Academic journal article Philosophy Today

Ubu-Esque Sovereign, Monstrous Individual: Death in Biopolitics

Academic journal article Philosophy Today

Ubu-Esque Sovereign, Monstrous Individual: Death in Biopolitics

Article excerpt

Death was now something permanent, something that slips into life, perpetually gnaws at it, diminishes it and weakens it.

-Michel Foucault, Society Must be Defended

Michel Foucault famously claims that, starting from the seventeenth century, power ceases to be interested in the right over life and death, but instead, invests itself with the task to "ensure, sustain, and multiply life, to put life in order."1 According to his account, what is at work in modern politics is no longer a power to kill, but a power that aims to optimize life. "Death became shameful," he writes.2 However, when we examine the workings of modern politics, it becomes difficult to give full credit to this claim. After all, as Foucault himself also notes, the twentieth century has generated more systematic and mass deaths than all previous centuries of recorded history.3 With all the genocides, nuclear bombings, and systematic extermination of populations, death has never been as prevalent and as common as it was in the twentieth century.4 How, then, can we say that what we see are the workings of a power concerned with generating and optimizing life?

To answer this question, we have to consider the place of death in the technologies of biopolitics. Is death in contemporary politics a remnant of the sovereign power to kill, external to the work of biopower, working separately from it? Or, is it the case that death is indeed a fundamental aspect of biopower and its mechanisms? An attempt to answer these questions must necessarily turn towards social defense, towards threats to the life of society, towards the outsiders of society, towards monsters.

This paper is divided into three sections. The first section elaborates the modes of power developed in Foucault's corpus and situates the problem of death in relation to sovereignty and biopower by focusing on the place where Foucault situates the death-function of biopolitics: modern racism. In doing so, I will articulate racism as a mechanism of social defense and formulate the question of the object, the scope, and the technology of modern racism in Foucault's account. In order to elaborate the social defense mechanism underlying modern racism, the second section focuses on normalizing power as explained in the series of lectures titled Abnormal.5 Going through three models of monstrosity, the juridico-natural model, the criminal model and the medico-normative model, the relation between normalizing power and death will be established. Finally, the last section will elaborate the connection between normalization and death, in relation to individual death on the one hand, and death in populations on the other. At the end, I will argue that the management of death is a necessary function of biopower. In order to regulate the life of a population, biopower needs to take death not as the counterpart of life, but as an immanent and continuous condition to life. Normalization is the technique by which deadliness becomes an attribute of society, and biopower thereby takes on social defense as a central function.6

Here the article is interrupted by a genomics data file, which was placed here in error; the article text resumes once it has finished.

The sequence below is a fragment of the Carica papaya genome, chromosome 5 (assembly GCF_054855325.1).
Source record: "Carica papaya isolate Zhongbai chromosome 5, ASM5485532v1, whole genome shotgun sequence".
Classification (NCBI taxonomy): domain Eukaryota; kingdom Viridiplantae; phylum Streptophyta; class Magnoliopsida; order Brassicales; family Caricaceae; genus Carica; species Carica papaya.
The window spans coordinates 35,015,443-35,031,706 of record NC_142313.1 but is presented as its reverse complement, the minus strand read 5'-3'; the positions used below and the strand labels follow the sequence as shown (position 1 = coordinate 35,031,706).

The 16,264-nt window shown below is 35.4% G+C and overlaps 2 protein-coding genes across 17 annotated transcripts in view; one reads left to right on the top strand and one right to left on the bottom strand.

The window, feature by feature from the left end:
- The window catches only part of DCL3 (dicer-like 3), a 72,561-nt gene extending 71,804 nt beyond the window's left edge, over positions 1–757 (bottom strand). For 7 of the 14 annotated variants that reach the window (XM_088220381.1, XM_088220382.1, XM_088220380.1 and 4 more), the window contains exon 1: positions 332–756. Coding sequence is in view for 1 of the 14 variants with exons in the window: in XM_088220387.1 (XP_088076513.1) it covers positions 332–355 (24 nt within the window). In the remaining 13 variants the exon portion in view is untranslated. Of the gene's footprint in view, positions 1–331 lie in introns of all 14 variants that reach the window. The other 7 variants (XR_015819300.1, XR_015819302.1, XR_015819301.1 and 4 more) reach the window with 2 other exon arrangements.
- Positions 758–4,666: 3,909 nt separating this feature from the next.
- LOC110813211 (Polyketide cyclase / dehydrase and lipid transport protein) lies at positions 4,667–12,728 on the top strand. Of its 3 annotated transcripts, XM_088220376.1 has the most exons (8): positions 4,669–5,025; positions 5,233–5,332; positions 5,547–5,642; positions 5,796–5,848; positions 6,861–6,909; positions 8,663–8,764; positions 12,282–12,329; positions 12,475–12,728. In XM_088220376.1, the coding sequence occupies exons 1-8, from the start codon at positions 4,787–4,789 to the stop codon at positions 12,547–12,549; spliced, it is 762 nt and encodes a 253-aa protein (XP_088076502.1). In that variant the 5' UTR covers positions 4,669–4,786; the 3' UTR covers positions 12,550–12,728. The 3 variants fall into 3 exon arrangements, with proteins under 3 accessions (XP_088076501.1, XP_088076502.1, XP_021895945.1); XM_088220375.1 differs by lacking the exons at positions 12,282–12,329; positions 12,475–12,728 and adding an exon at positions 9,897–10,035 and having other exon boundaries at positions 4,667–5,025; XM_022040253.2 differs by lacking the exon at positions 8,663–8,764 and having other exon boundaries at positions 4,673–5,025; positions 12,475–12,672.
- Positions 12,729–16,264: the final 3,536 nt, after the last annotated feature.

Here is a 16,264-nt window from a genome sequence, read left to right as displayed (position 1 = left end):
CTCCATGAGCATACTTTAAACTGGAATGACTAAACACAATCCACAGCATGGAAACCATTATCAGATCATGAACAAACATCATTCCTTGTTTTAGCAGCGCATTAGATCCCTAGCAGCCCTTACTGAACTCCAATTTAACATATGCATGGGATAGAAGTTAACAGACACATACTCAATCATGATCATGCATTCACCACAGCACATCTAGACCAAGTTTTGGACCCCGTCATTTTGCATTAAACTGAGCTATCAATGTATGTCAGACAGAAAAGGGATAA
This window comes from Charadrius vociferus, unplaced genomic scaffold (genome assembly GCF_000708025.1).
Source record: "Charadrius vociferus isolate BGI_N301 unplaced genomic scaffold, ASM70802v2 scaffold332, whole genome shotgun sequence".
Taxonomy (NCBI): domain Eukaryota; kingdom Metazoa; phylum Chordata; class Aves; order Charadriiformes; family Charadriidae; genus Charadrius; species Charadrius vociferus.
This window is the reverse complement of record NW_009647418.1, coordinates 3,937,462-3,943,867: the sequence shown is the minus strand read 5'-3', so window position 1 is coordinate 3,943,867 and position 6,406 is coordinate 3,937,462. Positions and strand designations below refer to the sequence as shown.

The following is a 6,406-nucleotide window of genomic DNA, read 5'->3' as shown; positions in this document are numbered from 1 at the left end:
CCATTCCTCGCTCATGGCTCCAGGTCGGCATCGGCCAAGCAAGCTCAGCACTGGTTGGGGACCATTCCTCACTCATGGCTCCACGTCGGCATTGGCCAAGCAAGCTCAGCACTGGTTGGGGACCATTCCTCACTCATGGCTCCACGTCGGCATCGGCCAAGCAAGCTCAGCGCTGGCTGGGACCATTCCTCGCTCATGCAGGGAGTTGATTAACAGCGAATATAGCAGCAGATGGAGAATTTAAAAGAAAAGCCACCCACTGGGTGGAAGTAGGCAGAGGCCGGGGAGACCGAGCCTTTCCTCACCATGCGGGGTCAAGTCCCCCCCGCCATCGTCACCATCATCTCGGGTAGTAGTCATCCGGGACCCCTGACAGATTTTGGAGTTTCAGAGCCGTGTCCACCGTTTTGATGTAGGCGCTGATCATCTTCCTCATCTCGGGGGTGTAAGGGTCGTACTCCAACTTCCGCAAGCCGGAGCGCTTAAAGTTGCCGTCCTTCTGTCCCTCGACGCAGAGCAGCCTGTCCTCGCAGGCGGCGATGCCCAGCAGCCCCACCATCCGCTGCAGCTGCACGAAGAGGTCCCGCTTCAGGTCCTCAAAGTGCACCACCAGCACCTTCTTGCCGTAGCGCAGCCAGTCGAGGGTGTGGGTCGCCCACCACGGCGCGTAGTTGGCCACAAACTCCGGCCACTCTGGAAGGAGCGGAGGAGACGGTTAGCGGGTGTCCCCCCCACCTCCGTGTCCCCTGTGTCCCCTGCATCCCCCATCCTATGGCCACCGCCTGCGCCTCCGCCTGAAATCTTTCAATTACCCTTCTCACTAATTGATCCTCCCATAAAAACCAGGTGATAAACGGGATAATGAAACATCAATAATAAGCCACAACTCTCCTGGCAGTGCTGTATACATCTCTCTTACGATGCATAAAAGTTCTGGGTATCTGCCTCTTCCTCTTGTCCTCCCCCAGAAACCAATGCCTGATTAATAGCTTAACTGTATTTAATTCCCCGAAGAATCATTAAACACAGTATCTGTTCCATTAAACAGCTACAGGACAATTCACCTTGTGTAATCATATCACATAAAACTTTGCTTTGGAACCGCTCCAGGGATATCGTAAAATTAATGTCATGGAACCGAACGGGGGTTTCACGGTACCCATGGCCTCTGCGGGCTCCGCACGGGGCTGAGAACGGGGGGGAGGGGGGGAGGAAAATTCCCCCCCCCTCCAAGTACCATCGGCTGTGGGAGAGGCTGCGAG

I. Life of the Sovereign, Life in Biopolitics

It is commonplace to say now that the biggest caution awaiting the reader of Foucault is in terms of his conception of power and its distinction from an ontology of power. Foucault insists repeatedly that what he deals with is not a question of "what power is," but rather an investigation of "where and how, between whom, between what points, according to what processes, and with what effects, is power applied."7 With this aim, he differentiates between three forms of power: sovereign power, disciplinary power, and biopolitics. The task of these differentiations is not to find inherent qualities of different modalities of power, but rather to investigate the methods by which forms of power are applied and analyze the mechanisms at work therein.

Sovereign power is associated with the most conventional form of power: a prohibitive and restrictive exercise of power that moves on a vertical line from the body of the sovereign to a non-individualized mass that is the 'people. …

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